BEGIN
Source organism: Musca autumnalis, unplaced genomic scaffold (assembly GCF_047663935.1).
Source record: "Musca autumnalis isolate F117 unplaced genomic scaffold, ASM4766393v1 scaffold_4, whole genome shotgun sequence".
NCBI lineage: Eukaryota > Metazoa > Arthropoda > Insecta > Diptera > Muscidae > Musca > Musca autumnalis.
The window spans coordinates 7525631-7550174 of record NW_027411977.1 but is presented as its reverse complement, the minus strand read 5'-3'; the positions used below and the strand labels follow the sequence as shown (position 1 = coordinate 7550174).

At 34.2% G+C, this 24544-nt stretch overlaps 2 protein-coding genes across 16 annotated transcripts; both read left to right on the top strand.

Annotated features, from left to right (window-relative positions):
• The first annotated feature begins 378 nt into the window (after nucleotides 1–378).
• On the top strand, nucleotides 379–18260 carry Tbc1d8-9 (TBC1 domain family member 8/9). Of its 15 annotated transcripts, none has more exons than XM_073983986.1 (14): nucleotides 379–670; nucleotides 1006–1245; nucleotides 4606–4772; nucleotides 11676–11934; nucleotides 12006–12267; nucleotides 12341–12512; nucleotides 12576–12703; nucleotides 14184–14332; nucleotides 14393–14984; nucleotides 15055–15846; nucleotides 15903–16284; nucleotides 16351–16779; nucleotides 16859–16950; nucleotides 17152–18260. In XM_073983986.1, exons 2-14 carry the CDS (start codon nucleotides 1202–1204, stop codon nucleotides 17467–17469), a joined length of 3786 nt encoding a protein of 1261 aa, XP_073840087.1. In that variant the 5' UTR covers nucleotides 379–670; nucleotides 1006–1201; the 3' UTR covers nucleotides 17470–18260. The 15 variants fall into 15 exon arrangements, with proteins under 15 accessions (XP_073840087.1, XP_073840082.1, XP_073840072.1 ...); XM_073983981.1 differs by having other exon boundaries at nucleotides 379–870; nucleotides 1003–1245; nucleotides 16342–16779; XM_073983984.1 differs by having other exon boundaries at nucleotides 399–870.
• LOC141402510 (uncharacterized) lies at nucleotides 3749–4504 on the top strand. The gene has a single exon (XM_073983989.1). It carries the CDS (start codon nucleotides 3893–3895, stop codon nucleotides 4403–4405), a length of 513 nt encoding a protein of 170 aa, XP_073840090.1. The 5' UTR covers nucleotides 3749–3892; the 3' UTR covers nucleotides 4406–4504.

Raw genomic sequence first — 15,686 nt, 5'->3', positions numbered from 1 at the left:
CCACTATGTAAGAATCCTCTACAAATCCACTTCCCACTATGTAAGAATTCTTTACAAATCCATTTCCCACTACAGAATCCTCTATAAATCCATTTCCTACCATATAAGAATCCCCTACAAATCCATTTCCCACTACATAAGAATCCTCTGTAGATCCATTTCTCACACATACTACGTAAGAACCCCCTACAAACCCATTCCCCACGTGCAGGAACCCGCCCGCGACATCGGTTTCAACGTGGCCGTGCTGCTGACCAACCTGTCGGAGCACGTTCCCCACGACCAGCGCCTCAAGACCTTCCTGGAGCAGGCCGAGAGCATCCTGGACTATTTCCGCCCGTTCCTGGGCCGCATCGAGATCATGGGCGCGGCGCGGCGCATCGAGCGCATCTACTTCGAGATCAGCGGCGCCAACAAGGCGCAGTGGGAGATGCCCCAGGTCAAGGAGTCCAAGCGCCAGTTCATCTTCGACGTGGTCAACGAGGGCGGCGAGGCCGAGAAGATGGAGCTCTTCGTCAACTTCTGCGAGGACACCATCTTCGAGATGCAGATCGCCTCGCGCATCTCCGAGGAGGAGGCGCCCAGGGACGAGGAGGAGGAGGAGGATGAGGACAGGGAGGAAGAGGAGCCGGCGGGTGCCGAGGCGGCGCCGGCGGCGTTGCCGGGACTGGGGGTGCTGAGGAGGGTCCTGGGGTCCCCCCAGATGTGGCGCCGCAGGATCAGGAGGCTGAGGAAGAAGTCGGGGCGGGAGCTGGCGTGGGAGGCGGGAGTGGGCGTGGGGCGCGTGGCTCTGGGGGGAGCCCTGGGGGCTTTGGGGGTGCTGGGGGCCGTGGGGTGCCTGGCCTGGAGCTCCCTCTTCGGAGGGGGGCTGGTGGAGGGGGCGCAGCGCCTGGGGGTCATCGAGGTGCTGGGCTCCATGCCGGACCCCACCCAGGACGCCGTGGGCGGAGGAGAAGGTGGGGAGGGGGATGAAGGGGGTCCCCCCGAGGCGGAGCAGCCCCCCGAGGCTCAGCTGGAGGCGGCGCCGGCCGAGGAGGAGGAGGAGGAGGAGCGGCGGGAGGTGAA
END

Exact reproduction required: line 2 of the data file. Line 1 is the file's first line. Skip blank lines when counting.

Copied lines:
Source record: "Musca autumnalis isolate F117 unplaced genomic scaffold, ASM4766393v1 scaffold_4, whole genome shotgun sequence".